Effectively preserves against mould and yeast, but is not useful for protecting products from bacteria. It is also not effective at all in products with a pH over 6, which most lotions are. While potassium sorbate is found in nature, any available today would have been synthetically made so it is not all-natural. It is also believed to cause contact dermatitis.
Phenoxyethanol is a synthetic preservative that’s manufactured using a complex process where phenol is treated with ethylene oxide. Phenol is a mildly acidic white crystalline solid that can be obtained from natural or chemical sources. Ethylene oxide, also known as carbolic acid, is a colorless gas or liquid that is considered carcinogenic. Combined during manufacture, the two chemicals are claimed by some to form a safe, non-toxic synthetic preservative. However, other articles are strongly opposed to the use of Phenoxyethanol in skincare products.
The Material Safety Data Sheet (MSDS) on Phenoxyethanol states that it can cause skin and lung irritation. It’s also toxic to the kidneys, nervous system, and liver, and repeated, long-term exposure can cause organ damage. It notes that toxic effects can occur through inhalation, skin exposure, and ingestion. The toxicity effects listed in the MSDS are based on exposure to the preservative when it’s undiluted, and scientists agree that in high doses Phenoxyethanol is toxic.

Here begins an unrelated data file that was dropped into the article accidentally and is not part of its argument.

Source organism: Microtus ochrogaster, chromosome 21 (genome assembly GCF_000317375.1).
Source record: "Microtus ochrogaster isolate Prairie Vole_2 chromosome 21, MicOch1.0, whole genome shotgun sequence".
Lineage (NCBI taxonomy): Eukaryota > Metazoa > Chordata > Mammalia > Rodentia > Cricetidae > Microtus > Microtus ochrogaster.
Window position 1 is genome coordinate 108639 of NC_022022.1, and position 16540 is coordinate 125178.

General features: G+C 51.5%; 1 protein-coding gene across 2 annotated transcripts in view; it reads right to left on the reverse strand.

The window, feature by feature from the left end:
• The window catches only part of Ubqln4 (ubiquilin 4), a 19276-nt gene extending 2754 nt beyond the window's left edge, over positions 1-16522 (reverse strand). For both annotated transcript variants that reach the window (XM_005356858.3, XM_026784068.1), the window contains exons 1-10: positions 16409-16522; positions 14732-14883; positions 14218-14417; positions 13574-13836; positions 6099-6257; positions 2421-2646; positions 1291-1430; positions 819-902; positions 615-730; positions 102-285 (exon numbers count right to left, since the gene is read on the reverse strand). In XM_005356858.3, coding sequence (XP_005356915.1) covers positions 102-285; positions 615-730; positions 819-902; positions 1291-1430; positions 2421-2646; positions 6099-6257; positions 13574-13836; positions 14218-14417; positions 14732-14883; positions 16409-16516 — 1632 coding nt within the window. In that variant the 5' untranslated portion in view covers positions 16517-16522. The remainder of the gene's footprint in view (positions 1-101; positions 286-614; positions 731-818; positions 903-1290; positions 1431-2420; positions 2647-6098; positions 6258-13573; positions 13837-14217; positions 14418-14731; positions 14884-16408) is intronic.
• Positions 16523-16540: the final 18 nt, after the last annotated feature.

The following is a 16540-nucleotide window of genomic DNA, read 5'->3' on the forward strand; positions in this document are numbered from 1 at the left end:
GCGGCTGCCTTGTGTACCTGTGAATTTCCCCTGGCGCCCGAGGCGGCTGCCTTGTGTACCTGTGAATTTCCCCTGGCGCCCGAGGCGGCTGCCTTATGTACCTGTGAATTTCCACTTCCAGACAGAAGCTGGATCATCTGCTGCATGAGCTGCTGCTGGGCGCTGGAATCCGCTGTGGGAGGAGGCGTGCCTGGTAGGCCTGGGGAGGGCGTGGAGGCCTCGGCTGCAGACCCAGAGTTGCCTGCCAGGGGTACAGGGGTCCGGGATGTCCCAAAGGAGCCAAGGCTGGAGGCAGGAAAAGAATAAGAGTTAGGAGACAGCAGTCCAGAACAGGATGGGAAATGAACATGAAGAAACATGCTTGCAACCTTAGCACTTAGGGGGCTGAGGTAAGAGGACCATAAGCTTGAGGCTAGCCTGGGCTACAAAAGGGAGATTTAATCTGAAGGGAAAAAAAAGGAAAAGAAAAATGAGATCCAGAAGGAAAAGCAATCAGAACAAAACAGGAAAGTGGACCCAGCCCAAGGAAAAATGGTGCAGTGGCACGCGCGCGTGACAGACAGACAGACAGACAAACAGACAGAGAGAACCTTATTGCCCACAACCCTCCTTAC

A lot of controversy surrounds the safety of diazolidinyl urea. Many believe it to be both toxic and carcinogenic, mainly due to the fact that it’s a proven formaldehyde releaser. (Diazolidinyl urea is an antimicrobial preservative used in cosmetics. It is chemically related to imidiazolidinyl urea which is used in the same way. Diazolidinyl urea acts as a formaldehyde releaser. Wikipedia)
However, the Cosmetic Ingredient Review (CIR) Expert Panel evaluated the available data on this ingredient (and re-evaluated it in 2006) and concluded it as safe to use on cosmetic products at a maximum concentration of .5%. Their studies demonstrated it to be neither toxic nor photosensitizing. However, tests did show it to produce mild skin irritations in some (1 out of 1000), so this ingredient should probably avoided by those with very sensitive skin.